Raeknitsnwa
05-25-2008, 10:45 PM
Wow that is cool that would be nice for someone who has never learned to ride a bike(that would be me lol I had no desire to when I was a kid lol)

Knitting_Guy
05-26-2008, 08:22 AM
Wow that is cool that would be nice for someone who has never learned to ride a bike(that would be me lol I had no desire to when I was a kid lol)


Wow, I practically lived on bikes when I was a kid. Give one a test ride. Any good dealer will set it up to fit you and give you instructions on how to ride it.

Balance is easier on a bent due to the lower center of gravity so you'll probably do just fine.

Just don't make the mistake one lady at our dealership made during a test ride. She took off and rode it around the park just fine. She really did take to it right off.

When she came back to where we were standing she rode up, slowed to a stop, and fell over.

She forgot to put her feet down when she stopped so naturally the bike fell over :rofl:

cindycactus
05-26-2008, 02:55 PM
OMG I hope y'all were able to keep from laughing at the poor lady! :passedout:

Knitting_Guy
05-26-2008, 02:59 PM
OMG I hope y'all were able to keep from laughing at the poor lady! :passedout:

Actually no, we weren't. Once we made sure she wasn't hurt, and she admitted that she just forgot to put her foot down, we all busted out laughing.

She did buy the bike though.

tarrentella
05-26-2008, 03:23 PM
I was another one who never learned to ride a bike when i was a kid. I eventually did when i was 13 (having stabilizers on a bike at age 13 is not the best for your confidence!) but because of the embarresment factore etc never realy took to it. I would like to ride a bike more often but as i ahve problems with my knees bike riding can be a problem ... maybe i should look into a recumbent. thanks for the info Mason.

Rorshach
05-27-2008, 02:19 AM
Interesting that you brought up this subject, Mason. I'm right in the middle of building mine. It's about 7 feet in length, from front tire to rear. I'm using a carbon fiber layup over a Urethane core, so to keep the weight down. I'll have pics of it when I'm done if you would like to see it.

Knitting_Guy
05-27-2008, 08:14 AM
Interesting that you brought up this subject, Mason. I'm right in the middle of building mine. It's about 7 feet in length, from front tire to rear. I'm using a carbon fiber layup over a Urethane core, so to keep the weight down. I'll have pics of it when I'm done if you would like to see it.


Very cool. I've always wanted to build one as I used to spend a lot of my youth building custom bikes, but alas these days I simply don't have the time.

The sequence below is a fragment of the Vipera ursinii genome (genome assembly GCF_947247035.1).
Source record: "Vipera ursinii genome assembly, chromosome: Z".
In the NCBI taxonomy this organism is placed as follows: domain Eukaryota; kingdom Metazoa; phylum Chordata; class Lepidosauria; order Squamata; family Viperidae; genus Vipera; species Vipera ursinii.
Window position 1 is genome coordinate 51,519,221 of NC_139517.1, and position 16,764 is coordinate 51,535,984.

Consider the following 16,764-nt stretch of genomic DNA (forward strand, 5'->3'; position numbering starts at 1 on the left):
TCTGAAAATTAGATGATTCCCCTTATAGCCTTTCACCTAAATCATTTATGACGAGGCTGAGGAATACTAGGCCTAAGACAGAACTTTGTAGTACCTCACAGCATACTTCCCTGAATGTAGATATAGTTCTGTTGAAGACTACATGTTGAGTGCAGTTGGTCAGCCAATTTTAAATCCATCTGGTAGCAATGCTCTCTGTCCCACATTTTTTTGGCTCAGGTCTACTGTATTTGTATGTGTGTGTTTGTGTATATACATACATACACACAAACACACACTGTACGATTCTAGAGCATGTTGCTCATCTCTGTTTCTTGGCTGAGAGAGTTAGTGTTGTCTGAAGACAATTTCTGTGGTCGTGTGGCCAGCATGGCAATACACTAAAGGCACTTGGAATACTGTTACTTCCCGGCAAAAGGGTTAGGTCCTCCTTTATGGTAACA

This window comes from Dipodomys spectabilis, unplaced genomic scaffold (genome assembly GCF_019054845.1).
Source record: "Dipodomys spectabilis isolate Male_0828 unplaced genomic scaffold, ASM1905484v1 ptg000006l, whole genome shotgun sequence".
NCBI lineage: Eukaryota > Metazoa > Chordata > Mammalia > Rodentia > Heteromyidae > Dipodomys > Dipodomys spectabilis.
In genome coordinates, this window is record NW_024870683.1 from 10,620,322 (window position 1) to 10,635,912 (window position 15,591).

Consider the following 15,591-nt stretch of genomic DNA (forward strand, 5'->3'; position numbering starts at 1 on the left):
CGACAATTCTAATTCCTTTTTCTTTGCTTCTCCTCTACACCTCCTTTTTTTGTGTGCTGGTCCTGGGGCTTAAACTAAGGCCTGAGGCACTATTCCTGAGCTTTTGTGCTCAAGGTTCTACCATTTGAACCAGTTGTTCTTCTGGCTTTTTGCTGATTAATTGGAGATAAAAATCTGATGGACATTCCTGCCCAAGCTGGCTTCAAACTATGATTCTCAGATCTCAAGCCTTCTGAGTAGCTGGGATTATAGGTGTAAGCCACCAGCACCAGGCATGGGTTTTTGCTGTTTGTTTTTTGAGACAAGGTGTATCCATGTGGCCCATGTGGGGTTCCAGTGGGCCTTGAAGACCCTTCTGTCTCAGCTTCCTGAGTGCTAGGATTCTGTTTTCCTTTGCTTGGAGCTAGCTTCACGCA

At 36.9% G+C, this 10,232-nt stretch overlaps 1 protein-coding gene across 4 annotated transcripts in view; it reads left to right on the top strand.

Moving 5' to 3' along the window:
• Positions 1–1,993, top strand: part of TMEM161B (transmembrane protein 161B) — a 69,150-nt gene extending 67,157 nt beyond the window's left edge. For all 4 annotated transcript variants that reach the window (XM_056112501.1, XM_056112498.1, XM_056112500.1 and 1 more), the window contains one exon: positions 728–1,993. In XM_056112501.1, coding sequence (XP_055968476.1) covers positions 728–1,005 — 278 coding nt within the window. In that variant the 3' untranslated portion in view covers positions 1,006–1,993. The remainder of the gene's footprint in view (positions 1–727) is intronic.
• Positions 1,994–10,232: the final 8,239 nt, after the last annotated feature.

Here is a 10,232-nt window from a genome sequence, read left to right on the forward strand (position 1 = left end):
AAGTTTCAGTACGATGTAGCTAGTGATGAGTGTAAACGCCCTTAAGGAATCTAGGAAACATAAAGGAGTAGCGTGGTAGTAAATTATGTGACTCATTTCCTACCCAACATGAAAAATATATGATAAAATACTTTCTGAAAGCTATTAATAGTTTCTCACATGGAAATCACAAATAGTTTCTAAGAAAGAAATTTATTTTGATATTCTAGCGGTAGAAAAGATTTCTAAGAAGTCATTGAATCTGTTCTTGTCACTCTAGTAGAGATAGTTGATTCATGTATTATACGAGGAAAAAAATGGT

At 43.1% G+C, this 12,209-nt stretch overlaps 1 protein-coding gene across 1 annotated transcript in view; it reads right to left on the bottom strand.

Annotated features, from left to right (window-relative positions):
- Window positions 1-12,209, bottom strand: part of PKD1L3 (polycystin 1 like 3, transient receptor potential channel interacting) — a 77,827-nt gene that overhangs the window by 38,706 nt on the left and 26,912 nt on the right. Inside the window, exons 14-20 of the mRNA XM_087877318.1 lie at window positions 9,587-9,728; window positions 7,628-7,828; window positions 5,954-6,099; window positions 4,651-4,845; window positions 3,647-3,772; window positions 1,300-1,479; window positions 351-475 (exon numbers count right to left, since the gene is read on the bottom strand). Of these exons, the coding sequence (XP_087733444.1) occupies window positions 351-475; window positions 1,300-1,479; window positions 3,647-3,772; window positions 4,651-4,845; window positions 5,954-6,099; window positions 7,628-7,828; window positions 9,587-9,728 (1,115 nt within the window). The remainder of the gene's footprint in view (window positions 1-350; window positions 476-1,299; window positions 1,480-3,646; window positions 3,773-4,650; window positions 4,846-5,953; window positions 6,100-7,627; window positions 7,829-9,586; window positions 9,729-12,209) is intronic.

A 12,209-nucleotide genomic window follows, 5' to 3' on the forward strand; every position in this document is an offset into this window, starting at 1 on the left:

By that length I assume it's a long wheel base model. Similar to a Rans Stratus (my dream bike) perhaps? I look forward to seeing it.

WildMountainHoney
05-27-2008, 02:24 PM
Nice wheels Mason!

We're a cycling family too, but in our 'hood, with all the hills, plus towing kids, weight is a HUGE factor. I did really enjoy using my FIL's tricycle 'bent when I couldn't get on my bike seat after my last baby was born, though :wink: :teehee:

I actually just came here though to promote another bike that doesn't get a lot of press - check out Day6 bikes (http://www.day6bicycles.com/) My MIL, who has ridden 'bents and diamond frames, is currently riding one of these. The benefits of a 'bent - great stability, forward peddling, natural uprighting seating - plus the height and familiar "shape" most are used to in a bike!

Of course now I'm looking into a tandem. Right now I'm riding a road bike, with my son behind me on a trail-a-bike, and the other 2 in the Burley trailer behind him. I'm hoping to limit my tail shaking and increase stability. Biggest problem is I'm only 5ft flat, so finding any bike to fit me is a challenge, but a tandem I can captain well is harder still - if anyone has a rec, let me know! - oh, and I have tried a 'bent tandem, but man, I'm not so sure I want to drag that plus trailer up the hill to the store and back!!

lelvsdgs
05-27-2008, 04:10 PM
Nice wheels Mason!

I actually just came here though to promote another bike that doesn't get a lot of press - check out Day6 bikes (http://www.day6bicycles.com/) My MIL, who has ridden 'bents and diamond frames, is currently riding one of these. The benefits of a 'bent - great stability, forward peddling, natural uprighting seating - plus the height and familiar "shape" most are used to in a bike!
That looks like it would be right up my alley... I've tried the bents and did have knee problems. (I have arthritis and it was recommended to me but I was doing something wrong and it really thrashed my knees. I am also short and that could have made a difference.) This Day6 bike looks like it would work...

Knitting_Guy
05-27-2008, 04:37 PM
That looks like it would be right up my alley... I've tried the bents and did have knee problems. (I have arthritis and it was recommended to me but I was doing something wrong and it really thrashed my knees. I am also short and that could have made a difference.) This Day6 bike looks like it would work...

I've seen those bikes before although I've never ridden one. They are a type of recumbent. I've even seen mountain bikes of similar design.

As for your knee issues, the trick to not hurting your knees on a bent is to use lower gears and a faster cadence. Let the bike do the work. You just pedal faster and maintain a gear that allows the speed you want without having to press hard against the pedals.